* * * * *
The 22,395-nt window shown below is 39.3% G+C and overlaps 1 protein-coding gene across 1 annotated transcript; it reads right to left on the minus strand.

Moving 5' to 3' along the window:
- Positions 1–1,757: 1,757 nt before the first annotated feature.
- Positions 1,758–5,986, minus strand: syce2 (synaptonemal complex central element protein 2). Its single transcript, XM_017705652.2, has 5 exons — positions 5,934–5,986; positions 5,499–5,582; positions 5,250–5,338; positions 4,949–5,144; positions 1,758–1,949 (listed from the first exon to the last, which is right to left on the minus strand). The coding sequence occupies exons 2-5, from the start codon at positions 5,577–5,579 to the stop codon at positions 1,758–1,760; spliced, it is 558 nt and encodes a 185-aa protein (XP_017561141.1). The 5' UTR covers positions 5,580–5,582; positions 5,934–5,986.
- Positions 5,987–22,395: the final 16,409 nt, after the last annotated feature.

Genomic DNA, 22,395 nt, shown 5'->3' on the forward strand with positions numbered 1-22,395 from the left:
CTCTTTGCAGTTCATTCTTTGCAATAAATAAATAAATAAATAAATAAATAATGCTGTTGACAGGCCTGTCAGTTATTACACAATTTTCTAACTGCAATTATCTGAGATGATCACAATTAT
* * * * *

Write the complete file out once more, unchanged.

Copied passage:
The 22,395-nt window shown below is 39.3% G+C and overlaps 1 protein-coding gene across 1 annotated transcript; it reads right to left on the minus strand.

Moving 5' to 3' along the window:
- Positions 1–1,757: 1,757 nt before the first annotated feature.
- Positions 1,758–5,986, minus strand: syce2 (synaptonemal complex central element protein 2). Its single transcript, XM_017705652.2, has 5 exons — positions 5,934–5,986; positions 5,499–5,582; positions 5,250–5,338; positions 4,949–5,144; positions 1,758–1,949 (listed from the first exon to the last, which is right to left on the minus strand). The coding sequence occupies exons 2-5, from the start codon at positions 5,577–5,579 to the stop codon at positions 1,758–1,760; spliced, it is 558 nt and encodes a 185-aa protein (XP_017561141.1). The 5' UTR covers positions 5,580–5,582; positions 5,934–5,986.
- Positions 5,987–22,395: the final 16,409 nt, after the last annotated feature.

Genomic DNA, 22,395 nt, shown 5'->3' on the forward strand with positions numbered 1-22,395 from the left:
CTCTTTGCAGTTCATTCTTTGCAATAAATAAATAAATAAATAAATAAATAATGCTGTTGACAGGCCTGTCAGTTATTACACAATTTTCTAACTGCAATTATCTGAGATGATCACAATTAT